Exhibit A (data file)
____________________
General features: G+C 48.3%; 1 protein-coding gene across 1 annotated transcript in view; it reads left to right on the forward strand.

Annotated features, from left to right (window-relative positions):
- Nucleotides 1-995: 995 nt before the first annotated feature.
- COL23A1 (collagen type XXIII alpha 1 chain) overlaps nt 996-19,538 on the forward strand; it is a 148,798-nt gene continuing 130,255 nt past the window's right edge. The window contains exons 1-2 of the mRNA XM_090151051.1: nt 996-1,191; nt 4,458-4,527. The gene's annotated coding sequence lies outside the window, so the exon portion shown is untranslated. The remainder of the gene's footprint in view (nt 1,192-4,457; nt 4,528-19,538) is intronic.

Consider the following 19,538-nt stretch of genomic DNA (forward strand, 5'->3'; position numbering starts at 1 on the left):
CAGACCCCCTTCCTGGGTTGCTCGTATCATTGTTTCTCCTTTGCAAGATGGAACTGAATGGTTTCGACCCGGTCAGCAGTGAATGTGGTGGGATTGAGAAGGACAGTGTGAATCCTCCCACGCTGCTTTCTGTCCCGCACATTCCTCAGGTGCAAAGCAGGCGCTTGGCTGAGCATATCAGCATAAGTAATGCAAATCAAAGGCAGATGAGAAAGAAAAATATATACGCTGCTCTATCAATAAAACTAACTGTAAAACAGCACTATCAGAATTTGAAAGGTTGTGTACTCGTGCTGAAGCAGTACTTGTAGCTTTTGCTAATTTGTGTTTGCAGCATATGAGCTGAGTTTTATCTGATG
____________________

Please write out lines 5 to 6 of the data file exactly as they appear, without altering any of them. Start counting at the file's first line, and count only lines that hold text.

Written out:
Consider the following 19,538-nt stretch of genomic DNA (forward strand, 5'->3'; position numbering starts at 1 on the left):
CAGACCCCCTTCCTGGGTTGCTCGTATCATTGTTTCTCCTTTGCAAGATGGAACTGAATGGTTTCGACCCGGTCAGCAGTGAATGTGGTGGGATTGAGAAGGACAGTGTGAATCCTCCCACGCTGCTTTCTGTCCCGCACATTCCTCAGGTGCAAAGCAGGCGCTTGGCTGAGCATATCAGCATAAGTAATGCAAATCAAAGGCAGATGAGAAAGAAAAATATATACGCTGCTCTATCAATAAAACTAACTGTAAAACAGCACTATCAGAATTTGAAAGGTTGTGTACTCGTGCTGAAGCAGTACTTGTAGCTTTTGCTAATTTGTGTTTGCAGCATATGAGCTGAGTTTTATCTGATG